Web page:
Laughter, the Best Medicine
She’s been at it again—my sister…Robin.
I’m wondering how old the average, Far Above Rubies reader is? How many of you remember Reader’s Digest book/magazine? They had various humor sections that were made up of real stories, experienced by readers and submitted for publication. My sister could have gotten rich if she ever bothered to submit her stories! I was able to snag one FREE for your enjoyment—and if you’re like me—a really good belly laugh!
My sister recently had a serious medical issue and it became necessary to travel to the Mayo Clinic to do testing as her problem was considerably rare. Robin was scheduled for two back-to-back MRIs and would need to be still inside, what my sister likes to call, “The Donut Machine.”
She entered the room on her very best behavior (and for Robin, that’s saying something); the technician asked if she was ready. Robin quietly and meekly submitted while being checked for metal rods or anything that could interfere with the tests. Again, my sister, quietly and obediently allowed herself to be plunged into the circular, cornerless cage. She followed every instruction to the letter of the law with docile submission and obvious care to be very precise. She was told NOT to move, and her eyes would need to be closed. Robin asked the technician if there would be any kind of circumstance where she would need to open her eyes; when the tech responded no, Robin told her, “I will keep them entirely closed the whole time if it helps with the Behavior Management Protocol.” She lay in that machine, and did not move a muscle. They pulled her out half way through the procedure and she asked the tech if it was against Behavior Management Protocol for her to have a warm blanket as it was rather cold inside the cavity of the contraption. The technician assured her it “absolutely was not” against the rules, and she was made cozy and returned to the “belly of the beast,” never once opening her eyes!
The second time the tech pulled Robin out of the machine, Robin asked if the Behavior Management Protocol was finished. She looked at my sister a little perplexed and just continued to take care of my sister and remove her IV. Robin then proceeded to explain she had left all the paperwork for the Behavior Management Protocol out in the locker they had let her use, and was she the one that needed to sign off on her compliance? The tech said she was not, and asked Robin if she could clarify. Robin told her that she was in a study and was promised that if she had perfect behavior she would get a $100 gift card before she left the MRI room. She further explained to the technician, that this is why she was so good, and if she hadn’t been good enough, she wanted a “do over.”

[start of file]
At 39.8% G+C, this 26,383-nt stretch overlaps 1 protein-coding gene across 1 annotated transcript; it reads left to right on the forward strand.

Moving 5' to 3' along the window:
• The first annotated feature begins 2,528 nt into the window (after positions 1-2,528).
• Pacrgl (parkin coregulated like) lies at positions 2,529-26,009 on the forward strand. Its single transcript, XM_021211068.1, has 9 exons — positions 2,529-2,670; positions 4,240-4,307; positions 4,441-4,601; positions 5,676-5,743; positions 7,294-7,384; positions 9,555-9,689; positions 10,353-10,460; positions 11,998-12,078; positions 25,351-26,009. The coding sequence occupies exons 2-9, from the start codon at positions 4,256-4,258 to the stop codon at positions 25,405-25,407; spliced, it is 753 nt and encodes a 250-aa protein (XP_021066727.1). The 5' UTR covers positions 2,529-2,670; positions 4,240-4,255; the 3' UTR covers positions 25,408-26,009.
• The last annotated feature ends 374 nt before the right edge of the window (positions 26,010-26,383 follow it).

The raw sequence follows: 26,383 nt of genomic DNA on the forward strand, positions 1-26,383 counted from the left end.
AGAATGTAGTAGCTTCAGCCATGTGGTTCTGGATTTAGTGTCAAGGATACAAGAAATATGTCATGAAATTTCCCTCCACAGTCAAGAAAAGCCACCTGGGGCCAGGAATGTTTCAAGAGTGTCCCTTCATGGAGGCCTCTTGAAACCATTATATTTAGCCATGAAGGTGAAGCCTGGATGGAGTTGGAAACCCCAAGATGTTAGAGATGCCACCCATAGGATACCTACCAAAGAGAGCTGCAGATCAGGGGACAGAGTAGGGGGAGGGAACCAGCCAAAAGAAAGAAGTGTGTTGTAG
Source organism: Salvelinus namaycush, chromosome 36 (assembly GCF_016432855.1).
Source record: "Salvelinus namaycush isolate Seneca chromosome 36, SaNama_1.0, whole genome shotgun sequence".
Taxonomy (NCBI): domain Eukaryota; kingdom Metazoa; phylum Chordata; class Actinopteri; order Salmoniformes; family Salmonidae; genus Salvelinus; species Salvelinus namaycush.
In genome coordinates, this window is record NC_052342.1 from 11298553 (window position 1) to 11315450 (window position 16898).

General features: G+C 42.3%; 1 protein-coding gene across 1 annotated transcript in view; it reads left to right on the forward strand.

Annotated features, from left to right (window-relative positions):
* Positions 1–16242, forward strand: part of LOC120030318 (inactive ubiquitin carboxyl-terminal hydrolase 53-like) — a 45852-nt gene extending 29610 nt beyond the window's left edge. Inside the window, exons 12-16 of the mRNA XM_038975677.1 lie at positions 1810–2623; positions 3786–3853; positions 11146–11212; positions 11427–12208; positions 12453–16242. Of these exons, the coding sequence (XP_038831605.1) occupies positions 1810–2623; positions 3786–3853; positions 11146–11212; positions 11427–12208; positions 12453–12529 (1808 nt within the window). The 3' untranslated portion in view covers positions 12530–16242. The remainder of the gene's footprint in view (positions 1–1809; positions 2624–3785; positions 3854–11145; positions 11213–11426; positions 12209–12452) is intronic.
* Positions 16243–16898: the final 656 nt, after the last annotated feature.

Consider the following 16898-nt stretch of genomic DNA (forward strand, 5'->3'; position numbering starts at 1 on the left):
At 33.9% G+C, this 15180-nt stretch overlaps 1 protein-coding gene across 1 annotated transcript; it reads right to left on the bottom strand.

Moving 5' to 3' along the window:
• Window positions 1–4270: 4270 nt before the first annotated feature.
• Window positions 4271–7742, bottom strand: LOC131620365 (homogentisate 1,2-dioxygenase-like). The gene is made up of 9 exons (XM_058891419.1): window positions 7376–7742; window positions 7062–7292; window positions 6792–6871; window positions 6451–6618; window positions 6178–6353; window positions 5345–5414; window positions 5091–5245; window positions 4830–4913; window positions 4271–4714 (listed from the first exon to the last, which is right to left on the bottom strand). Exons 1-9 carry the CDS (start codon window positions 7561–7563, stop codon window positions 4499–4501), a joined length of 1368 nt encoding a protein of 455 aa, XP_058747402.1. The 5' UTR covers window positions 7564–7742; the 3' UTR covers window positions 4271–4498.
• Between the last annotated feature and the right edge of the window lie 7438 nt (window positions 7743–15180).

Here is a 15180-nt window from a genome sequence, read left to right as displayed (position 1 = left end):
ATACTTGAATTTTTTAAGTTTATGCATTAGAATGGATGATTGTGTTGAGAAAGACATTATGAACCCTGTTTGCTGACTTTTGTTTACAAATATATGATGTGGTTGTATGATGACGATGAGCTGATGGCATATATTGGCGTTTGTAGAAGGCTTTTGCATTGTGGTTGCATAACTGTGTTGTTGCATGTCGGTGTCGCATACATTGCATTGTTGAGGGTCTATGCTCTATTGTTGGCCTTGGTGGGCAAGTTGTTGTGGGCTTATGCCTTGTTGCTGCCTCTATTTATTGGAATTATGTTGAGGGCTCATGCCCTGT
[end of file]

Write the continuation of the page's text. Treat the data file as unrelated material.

The tech told Robin, “I don’t know anything about the study; I’ll have to check with my supervisor about the gift card.” At which point my sister let her off the hook and told her it was just a joke and there was no gift card, to which the technician replied, “You mean you’re doing the study for nothing?”
After reading my sister’s story, I couldn’t help but think of the “Fun Things to Do” lists and how Robin’s story could be an inspiration to start crossing things off YOUR list. You don’t have a list? Well! Let me give you a short one to get you started—and a couple of my own!
While grocery shopping, keep cracking open your purse while looking inside and ask, “Do you have enough air in there?”
Go to the park and watch people. Take notes on everything they do while muttering, “They’re going to find this interesting…”
Put a desk in an elevator, and when people try to get on, ask if they have an appointment.
The next time a telemarketer calls, tell them you’re so glad they called because there is a problem with their bank account and they need to send you $300 in overdraft charges or you’ll have to turn them in to the authorities.
Go to any public place and start handing out name tags to everyone. If they refuse, knowingly say, “Oh, you’re one of those…”
And finally: Tell your family you have a mass behind your eye and you’ll need to go to the mayo clinic and then completely make up really funny pranks you pulled on the doctors and nurses. (Though if you know my sister, you know she doesn’t make this stuff up!)